Glory Be …
Blessed be the God and Father of our Lord Jesus Christ, who has blessed us in Christ with every spiritual blessing in the heavenly places, just as he chose us in Christ before the foundation of the world to be holy and blameless before him in love. He destined us for adoption as his children through Jesus Christ, according to the good pleasure of his will, to the praise of his glorious grace that he freely bestowed on us in the Beloved. (Ephesians 1:3-6)
Loving God, as Thomas was adopted through Jesus Christ in his baptism, open me to pursue the baptismal call in my life, to seek holiness, and to strive toward union with You.
Grant me, O Lord my God,
a mind to know you,
a heart to seek you,
wisdom to find you,
conduct pleasing to you,
faithful perseverance in waiting for you,
and a hope of finally embracing you.
Let’s finish up Mass without a deacon. I don’t see anything of great note or controversy, except perhaps the placement of the brief announcements.
166. When the Prayer after Communion is concluded, brief announcements should be made to the people, if there are any.
167. Then the Priest, extending his hands, greets the people, saying, The Lord be with you. They reply, And with your spirit. The Priest, joining his hands again and then immediately placing his left hand on his breast, raises his right hand and adds, May almighty God bless you and, as he makes the Sign of the Cross over the people, he continues, the Father, and the Son, and the Holy Spirit. All reply, Amen.
On certain days and occasions this blessing, in accordance with the rubrics, is expanded and expressed by a Prayer over the People or another more solemn formula.
A Bishop blesses the people with the appropriate formula, making the Sign of the Cross three times over the people.[Cf. Ceremonial of Bishops, editio typica, 1984, nos. 1118-1121]
168. Immediately after the Blessing, with hands joined, the Priest adds, Ite, missa est (Go forth, the Mass is ended) and all reply, Thanks be to God.
169. Then the Priest venerates the altar as usual with a kiss and, after making a profound bow with the lay ministers, he withdraws with them.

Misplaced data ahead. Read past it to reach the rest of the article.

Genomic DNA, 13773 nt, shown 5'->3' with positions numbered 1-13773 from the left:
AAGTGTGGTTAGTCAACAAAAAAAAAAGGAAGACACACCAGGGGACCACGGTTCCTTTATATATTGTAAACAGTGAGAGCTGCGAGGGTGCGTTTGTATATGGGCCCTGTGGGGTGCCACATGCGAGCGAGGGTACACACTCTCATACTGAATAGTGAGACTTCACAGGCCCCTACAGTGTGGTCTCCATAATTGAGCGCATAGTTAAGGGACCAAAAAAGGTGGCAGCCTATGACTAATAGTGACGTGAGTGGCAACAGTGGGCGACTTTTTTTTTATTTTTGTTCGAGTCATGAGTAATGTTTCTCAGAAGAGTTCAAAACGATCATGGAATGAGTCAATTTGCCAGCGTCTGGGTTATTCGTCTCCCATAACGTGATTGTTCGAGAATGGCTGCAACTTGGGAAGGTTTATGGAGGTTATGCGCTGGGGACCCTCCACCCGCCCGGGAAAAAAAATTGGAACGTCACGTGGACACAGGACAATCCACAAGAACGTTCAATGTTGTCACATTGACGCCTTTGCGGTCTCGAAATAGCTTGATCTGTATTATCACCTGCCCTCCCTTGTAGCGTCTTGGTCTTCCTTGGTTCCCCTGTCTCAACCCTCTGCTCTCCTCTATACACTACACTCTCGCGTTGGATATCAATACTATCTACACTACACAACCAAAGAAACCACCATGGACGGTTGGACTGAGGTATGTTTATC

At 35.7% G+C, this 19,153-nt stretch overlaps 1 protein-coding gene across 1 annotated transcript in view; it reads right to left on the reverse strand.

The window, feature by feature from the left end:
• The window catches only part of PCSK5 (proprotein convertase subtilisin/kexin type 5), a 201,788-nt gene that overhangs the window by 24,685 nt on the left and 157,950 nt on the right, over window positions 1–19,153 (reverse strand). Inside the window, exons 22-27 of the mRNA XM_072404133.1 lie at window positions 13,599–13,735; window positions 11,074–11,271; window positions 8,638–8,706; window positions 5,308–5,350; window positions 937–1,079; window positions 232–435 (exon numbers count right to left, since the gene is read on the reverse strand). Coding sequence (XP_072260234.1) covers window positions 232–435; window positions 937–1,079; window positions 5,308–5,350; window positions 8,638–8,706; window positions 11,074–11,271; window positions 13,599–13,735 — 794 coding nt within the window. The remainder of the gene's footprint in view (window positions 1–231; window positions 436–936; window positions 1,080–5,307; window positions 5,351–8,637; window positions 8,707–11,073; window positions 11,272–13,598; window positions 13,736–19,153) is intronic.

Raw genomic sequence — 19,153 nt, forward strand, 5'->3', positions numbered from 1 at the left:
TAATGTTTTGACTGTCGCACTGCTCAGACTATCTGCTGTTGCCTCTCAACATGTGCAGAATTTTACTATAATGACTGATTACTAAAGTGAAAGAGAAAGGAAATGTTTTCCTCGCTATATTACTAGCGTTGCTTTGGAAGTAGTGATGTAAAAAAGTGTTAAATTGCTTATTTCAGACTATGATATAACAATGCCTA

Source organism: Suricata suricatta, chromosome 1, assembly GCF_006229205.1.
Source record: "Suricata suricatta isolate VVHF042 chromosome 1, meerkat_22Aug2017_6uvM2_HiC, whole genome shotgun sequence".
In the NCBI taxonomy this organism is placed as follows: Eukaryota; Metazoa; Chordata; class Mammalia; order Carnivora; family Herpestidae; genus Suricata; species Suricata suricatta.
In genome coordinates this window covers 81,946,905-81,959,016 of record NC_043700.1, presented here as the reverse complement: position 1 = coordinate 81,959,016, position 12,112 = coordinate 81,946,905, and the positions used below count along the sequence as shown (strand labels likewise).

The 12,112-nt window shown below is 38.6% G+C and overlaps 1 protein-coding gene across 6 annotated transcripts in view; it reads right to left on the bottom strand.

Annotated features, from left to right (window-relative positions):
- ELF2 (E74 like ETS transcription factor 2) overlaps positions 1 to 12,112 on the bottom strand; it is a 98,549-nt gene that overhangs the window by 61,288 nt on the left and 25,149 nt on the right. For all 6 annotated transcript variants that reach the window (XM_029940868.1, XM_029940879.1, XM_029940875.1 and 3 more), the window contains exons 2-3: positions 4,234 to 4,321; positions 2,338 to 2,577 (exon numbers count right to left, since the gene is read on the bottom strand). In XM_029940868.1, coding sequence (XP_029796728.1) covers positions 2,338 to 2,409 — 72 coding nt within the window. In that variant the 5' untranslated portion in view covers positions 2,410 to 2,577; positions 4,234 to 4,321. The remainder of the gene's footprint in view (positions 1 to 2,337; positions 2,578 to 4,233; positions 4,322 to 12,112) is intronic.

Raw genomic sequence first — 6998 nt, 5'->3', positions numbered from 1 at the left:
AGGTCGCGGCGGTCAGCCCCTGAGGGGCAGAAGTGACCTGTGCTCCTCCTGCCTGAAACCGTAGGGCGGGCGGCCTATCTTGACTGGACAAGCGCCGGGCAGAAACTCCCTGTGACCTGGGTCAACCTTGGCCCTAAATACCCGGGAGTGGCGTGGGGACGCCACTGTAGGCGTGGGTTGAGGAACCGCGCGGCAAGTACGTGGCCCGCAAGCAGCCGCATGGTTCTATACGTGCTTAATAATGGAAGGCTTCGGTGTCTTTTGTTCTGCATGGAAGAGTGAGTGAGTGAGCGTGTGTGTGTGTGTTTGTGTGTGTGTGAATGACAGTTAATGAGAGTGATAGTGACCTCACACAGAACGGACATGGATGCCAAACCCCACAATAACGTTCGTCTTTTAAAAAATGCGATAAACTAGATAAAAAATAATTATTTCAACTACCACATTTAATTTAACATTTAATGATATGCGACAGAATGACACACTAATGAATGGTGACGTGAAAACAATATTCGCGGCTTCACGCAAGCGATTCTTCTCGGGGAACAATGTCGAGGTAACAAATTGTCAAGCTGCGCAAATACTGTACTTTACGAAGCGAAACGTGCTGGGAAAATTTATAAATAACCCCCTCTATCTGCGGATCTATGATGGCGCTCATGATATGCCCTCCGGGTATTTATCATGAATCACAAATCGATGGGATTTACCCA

170. If, however, another liturgical action follows the Mass, the Concluding Rites, that is, the Greeting, the Blessing, and the Dismissal, are omitted.
Catechists often refer to the hierarchy of truths. This is less a comparative treatment of Christianity, or a guideline for an activity in the “lesser of two evils,” and more a matter of derivation. Which aspects of the Gospel are primary? Which are derived from the essentials?
114. This message transmitted by catechetics has a “comprehensive hierarchical character”, (Catechesi Tradendae 31 which expounds the integrity and organization of the message; cf. General Catechetical Directory 39 and 43) which constitutes a coherent and vital synthesis of the faith. This is organized around the mystery of the Most Holy Trinity, in a christocentric perspective, because this is “the source of all the other mysteries of faith, the light that enlightens them”. (Catechism 234) Starting with this point, the harmony of the overall message requires a “hierarchy of truths”, (Unitatis Redintegratio 11) in so far as the connection between each one of these and the foundation of the faith differs. Nevertheless, this hierarchy “does not mean that some truths pertain to Faith itself less than others, but rather that some truths are based on others as of a higher priority and are illumined by them”. (General Catechetical Directory 43)